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" French general was said to have lost five thousand men in the siege; whereas the loss of the garrison, which at first fell short of three thousand men, did not exceed one hundred. The capitulation imported, that the garrison should march out with all... "
History of the French in India: From the Founding of Pondichery in 1674 to ... - Page 16
by George Bruce Malleson - 1868 - 583 pages
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The History of England: From the Revolution to the Death of George the ...

Tobias Smollett - Great Britain - 1810
...which at first fell short of three thousand men, did not exceed one hundred. The capitulation imported that the garrison should march out with all the honours of war, and be conveyed by sea to Gibraltar. The French were put in possession of one gate, as well as fort...
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The History of England: From the Invasion of Julius Csar, to ..., Volume 10

David Hume - Great Britain - 1810
...which at first fell short of three thousand men, did not exceed one hundred. The capitulation imported that the garrison should march out with all the honours of war, and be conveyed by sea to Gibraltar. The French were put in possession of one gate, as well as fort...
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The History of the Reign of Philip the Third, King of Spain

Robert Watson, William Thomson - Spain - 1818 - 288 pages
...still diffident ^^*" of success, and desirous to avoid the farther effusion of blood, readily agreed that the garrison should march out with all the honours of •war, and be safely conducted by land to Sluys ; that waggons should be furnished to the sick and wounded...
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The History of England from the Invasion of Julius Caesar, to the ..., Volume 15

David Hume - Great Britain - 1819
...hostility was the attack of Memel, which surrendered ; and, by the articles of capitulation, it was agreed, that the garrison should march out with all the honours of war, after having engaged not to serve against the empress, or any of her allies, for the space of one year....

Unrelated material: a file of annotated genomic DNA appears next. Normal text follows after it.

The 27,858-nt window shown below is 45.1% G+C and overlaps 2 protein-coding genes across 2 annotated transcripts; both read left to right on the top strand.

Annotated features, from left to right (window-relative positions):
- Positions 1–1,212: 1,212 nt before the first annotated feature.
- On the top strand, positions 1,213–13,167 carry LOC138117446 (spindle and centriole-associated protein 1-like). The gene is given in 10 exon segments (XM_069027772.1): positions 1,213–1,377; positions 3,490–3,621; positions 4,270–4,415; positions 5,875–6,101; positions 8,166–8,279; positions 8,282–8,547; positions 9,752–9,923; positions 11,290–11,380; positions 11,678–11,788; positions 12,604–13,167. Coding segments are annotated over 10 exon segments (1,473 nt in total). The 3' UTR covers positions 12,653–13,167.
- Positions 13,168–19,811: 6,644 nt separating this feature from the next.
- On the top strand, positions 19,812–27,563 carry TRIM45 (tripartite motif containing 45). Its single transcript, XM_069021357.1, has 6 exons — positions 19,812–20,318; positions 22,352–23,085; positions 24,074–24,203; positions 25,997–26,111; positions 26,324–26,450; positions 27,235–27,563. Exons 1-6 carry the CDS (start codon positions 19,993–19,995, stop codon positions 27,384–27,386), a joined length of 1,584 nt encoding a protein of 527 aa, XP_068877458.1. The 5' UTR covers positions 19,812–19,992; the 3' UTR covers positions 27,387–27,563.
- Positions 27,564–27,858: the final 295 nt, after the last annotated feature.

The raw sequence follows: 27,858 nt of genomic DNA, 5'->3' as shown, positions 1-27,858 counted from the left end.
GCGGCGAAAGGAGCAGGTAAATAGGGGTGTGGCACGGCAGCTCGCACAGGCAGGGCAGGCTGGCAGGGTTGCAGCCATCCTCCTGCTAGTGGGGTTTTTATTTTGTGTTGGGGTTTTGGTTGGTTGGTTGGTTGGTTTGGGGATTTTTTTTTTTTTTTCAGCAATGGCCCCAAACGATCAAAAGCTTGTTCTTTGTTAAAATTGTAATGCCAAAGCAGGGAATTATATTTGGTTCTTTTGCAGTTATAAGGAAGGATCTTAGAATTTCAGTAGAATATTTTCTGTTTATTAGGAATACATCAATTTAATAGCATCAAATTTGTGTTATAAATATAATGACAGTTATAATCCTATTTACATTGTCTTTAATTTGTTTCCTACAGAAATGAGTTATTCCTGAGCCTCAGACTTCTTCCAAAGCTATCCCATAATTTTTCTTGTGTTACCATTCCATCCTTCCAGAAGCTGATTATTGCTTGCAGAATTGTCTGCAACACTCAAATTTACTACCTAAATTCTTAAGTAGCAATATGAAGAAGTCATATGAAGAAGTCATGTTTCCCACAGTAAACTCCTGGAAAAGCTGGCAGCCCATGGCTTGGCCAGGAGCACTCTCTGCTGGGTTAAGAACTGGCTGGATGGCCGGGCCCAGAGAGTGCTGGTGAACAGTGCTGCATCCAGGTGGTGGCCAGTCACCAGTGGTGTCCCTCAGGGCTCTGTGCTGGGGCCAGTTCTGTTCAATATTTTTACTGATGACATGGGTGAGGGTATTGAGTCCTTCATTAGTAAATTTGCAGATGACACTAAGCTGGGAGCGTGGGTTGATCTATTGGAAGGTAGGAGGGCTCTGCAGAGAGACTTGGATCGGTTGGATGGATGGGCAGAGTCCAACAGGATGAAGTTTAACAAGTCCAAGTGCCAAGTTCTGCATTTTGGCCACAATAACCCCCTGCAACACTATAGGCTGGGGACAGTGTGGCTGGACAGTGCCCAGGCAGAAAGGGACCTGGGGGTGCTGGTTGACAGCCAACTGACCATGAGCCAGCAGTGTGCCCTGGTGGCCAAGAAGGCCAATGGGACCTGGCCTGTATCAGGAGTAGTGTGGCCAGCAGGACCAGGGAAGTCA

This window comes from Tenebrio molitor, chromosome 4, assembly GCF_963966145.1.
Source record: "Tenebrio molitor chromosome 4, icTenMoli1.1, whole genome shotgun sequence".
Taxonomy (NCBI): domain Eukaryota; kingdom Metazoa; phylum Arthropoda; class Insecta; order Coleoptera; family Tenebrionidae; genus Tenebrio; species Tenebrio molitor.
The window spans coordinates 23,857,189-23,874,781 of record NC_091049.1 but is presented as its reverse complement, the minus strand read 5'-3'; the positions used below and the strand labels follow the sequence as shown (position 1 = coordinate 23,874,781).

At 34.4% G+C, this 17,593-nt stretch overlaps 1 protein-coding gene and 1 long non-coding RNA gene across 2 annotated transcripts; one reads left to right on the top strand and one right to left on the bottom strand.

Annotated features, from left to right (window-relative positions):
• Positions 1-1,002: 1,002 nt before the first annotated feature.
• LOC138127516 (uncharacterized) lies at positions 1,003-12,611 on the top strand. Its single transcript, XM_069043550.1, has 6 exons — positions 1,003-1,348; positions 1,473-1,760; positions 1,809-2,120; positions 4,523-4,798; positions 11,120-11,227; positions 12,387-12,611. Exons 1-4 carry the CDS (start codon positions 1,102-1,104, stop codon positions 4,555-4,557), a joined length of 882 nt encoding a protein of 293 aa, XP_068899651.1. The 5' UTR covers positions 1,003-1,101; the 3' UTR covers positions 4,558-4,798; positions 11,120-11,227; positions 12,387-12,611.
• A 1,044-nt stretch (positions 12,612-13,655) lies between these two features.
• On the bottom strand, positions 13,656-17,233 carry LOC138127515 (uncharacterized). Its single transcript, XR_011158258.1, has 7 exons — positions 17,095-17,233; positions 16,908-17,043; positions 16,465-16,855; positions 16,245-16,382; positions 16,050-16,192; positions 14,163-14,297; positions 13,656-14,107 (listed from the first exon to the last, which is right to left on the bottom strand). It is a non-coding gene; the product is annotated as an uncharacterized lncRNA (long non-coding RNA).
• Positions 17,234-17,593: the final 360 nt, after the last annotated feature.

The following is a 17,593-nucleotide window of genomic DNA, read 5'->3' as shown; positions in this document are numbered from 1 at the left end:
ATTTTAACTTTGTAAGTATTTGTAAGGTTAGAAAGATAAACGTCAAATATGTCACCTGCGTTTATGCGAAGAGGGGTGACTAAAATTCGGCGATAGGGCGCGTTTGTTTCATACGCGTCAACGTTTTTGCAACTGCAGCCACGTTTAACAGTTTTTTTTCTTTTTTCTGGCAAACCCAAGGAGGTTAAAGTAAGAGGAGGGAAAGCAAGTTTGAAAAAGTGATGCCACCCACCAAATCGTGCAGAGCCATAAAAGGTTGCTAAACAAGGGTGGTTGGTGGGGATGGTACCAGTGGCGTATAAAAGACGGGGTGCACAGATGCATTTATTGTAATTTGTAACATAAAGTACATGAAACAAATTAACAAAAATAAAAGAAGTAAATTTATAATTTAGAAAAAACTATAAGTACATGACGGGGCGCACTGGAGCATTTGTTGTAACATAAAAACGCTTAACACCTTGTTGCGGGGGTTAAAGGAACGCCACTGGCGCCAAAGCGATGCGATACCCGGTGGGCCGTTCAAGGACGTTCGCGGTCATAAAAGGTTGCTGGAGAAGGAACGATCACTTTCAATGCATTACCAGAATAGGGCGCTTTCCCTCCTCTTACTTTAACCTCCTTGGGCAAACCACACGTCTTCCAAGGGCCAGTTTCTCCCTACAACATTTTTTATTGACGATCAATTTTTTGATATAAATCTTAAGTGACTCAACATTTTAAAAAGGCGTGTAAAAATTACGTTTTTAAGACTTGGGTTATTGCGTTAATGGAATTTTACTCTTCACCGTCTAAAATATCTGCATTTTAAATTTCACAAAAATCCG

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The Edinburgh Annual Register, Volume 18

Walter Scott - Europe - 1827
...Havanuah. Coppinger, reduced to the last extremity, capitulated on 18th November, upon the conditions that the garrison should march out with all the honours of war, and with four pieces of artillery, and be conveyed to the Havannah at the expense of the Mexican government....
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The History of England, Volume 3

Tobias Smollett - Great Britain - 1827
...which at first fell short of three thousand men, did not exceed one hundred. The capitulation imported, that the garrison should march out with all the honours of war, and be conveyed by sea to Gibraltar. The French were put in possession of one gate, as well as fort...
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The Life of Napoleon Bonaparte, Volume 4

William Henry Ireland - 1828
...Dantzic for nearly a year, capitulated and evacuated that fortress, it being stipulated by the convention that the garrison should march out with all the honours of war, retaining artillery, baggage, &c. The Russians, however, on perceiving the weakness of the besieged,...
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The Court and Camp of Buonaparte

France - 1829 - 326 pages
...Still less does he mention another circumstance which must cover his name with infamy. He promised that the garrison should march out with all the honours of war ; yet he made them all prisoners ! He promised to respect the liberty and property of the inhabitants...
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The Quarterly Review

William Gifford, Sir John Taylor Coleridge, John Gibson Lockhart, Whitwell Elwin, William Macpherson, William Smith, Sir John Murray (IV), Rowland Edmund Prothero (Baron Ernle) - English literature - 1832
...agreed that Barcelona should be surrendered in four days, should no succour arrive before that time ; that the garrison should march out with all the honours of war, and be escorted to Gerona, Tortosa, or some other neighbouring fortress. But the very night after this,...
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The Quarterly Review

William Gifford, Sir John Taylor Coleridge, John Gibson Lockhart, Whitwell Elwin, William Macpherson, William Smith, Sir John Murray (IV), Rowland Edmund Prothero (Baron Ernle) - English literature - 1832
...agreed that Barcelona should be surrendered in four days, should no succour arrive before that time ; that the garrison should march out with all the honours of war, and be escorted to Gerona, Tortosa, or some other neighbouring fortress. But the very night after this...
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